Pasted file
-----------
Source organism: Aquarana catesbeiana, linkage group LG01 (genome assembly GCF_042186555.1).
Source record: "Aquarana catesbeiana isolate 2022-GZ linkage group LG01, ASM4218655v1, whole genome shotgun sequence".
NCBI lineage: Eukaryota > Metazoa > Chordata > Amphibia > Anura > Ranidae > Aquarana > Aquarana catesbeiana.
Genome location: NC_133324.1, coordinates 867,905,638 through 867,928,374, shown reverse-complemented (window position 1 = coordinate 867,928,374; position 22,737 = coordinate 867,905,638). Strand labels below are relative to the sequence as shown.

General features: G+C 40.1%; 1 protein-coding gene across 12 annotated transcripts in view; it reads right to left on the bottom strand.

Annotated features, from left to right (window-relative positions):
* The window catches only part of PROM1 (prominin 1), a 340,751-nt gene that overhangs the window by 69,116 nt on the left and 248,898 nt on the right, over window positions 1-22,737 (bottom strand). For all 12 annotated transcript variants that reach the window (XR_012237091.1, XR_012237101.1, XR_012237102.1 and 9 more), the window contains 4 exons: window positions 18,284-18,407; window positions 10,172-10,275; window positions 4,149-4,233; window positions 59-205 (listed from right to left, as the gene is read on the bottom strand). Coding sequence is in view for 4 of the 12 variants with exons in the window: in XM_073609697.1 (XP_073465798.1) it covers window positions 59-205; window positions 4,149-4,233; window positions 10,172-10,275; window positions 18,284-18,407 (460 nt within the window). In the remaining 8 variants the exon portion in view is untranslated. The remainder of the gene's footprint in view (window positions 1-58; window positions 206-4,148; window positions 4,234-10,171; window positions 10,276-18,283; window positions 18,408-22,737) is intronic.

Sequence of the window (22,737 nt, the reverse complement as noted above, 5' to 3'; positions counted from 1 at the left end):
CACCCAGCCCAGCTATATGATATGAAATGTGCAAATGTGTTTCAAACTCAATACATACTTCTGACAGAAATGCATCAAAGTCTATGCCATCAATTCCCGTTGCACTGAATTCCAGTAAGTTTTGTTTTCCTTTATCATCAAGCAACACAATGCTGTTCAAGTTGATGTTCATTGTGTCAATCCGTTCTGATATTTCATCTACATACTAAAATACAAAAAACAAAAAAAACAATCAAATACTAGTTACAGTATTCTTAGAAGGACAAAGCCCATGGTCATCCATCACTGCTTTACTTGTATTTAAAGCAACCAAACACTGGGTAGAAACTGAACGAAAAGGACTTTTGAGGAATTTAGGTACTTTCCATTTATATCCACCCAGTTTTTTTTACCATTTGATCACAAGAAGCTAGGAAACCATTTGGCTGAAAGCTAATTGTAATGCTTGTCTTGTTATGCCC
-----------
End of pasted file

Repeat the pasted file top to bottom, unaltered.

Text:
Source organism: Aquarana catesbeiana, linkage group LG01 (genome assembly GCF_042186555.1).
Source record: "Aquarana catesbeiana isolate 2022-GZ linkage group LG01, ASM4218655v1, whole genome shotgun sequence".
NCBI lineage: Eukaryota > Metazoa > Chordata > Amphibia > Anura > Ranidae > Aquarana > Aquarana catesbeiana.
Genome location: NC_133324.1, coordinates 867,905,638 through 867,928,374, shown reverse-complemented (window position 1 = coordinate 867,928,374; position 22,737 = coordinate 867,905,638). Strand labels below are relative to the sequence as shown.

General features: G+C 40.1%; 1 protein-coding gene across 12 annotated transcripts in view; it reads right to left on the bottom strand.

Annotated features, from left to right (window-relative positions):
* The window catches only part of PROM1 (prominin 1), a 340,751-nt gene that overhangs the window by 69,116 nt on the left and 248,898 nt on the right, over window positions 1-22,737 (bottom strand). For all 12 annotated transcript variants that reach the window (XR_012237091.1, XR_012237101.1, XR_012237102.1 and 9 more), the window contains 4 exons: window positions 18,284-18,407; window positions 10,172-10,275; window positions 4,149-4,233; window positions 59-205 (listed from right to left, as the gene is read on the bottom strand). Coding sequence is in view for 4 of the 12 variants with exons in the window: in XM_073609697.1 (XP_073465798.1) it covers window positions 59-205; window positions 4,149-4,233; window positions 10,172-10,275; window positions 18,284-18,407 (460 nt within the window). In the remaining 8 variants the exon portion in view is untranslated. The remainder of the gene's footprint in view (window positions 1-58; window positions 206-4,148; window positions 4,234-10,171; window positions 10,276-18,283; window positions 18,408-22,737) is intronic.

Sequence of the window (22,737 nt, the reverse complement as noted above, 5' to 3'; positions counted from 1 at the left end):
CACCCAGCCCAGCTATATGATATGAAATGTGCAAATGTGTTTCAAACTCAATACATACTTCTGACAGAAATGCATCAAAGTCTATGCCATCAATTCCCGTTGCACTGAATTCCAGTAAGTTTTGTTTTCCTTTATCATCAAGCAACACAATGCTGTTCAAGTTGATGTTCATTGTGTCAATCCGTTCTGATATTTCATCTACATACTAAAATACAAAAAACAAAAAAAACAATCAAATACTAGTTACAGTATTCTTAGAAGGACAAAGCCCATGGTCATCCATCACTGCTTTACTTGTATTTAAAGCAACCAAACACTGGGTAGAAACTGAACGAAAAGGACTTTTGAGGAATTTAGGTACTTTCCATTTATATCCACCCAGTTTTTTTTACCATTTGATCACAAGAAGCTAGGAAACCATTTGGCTGAAAGCTAATTGTAATGCTTGTCTTGTTATGCCC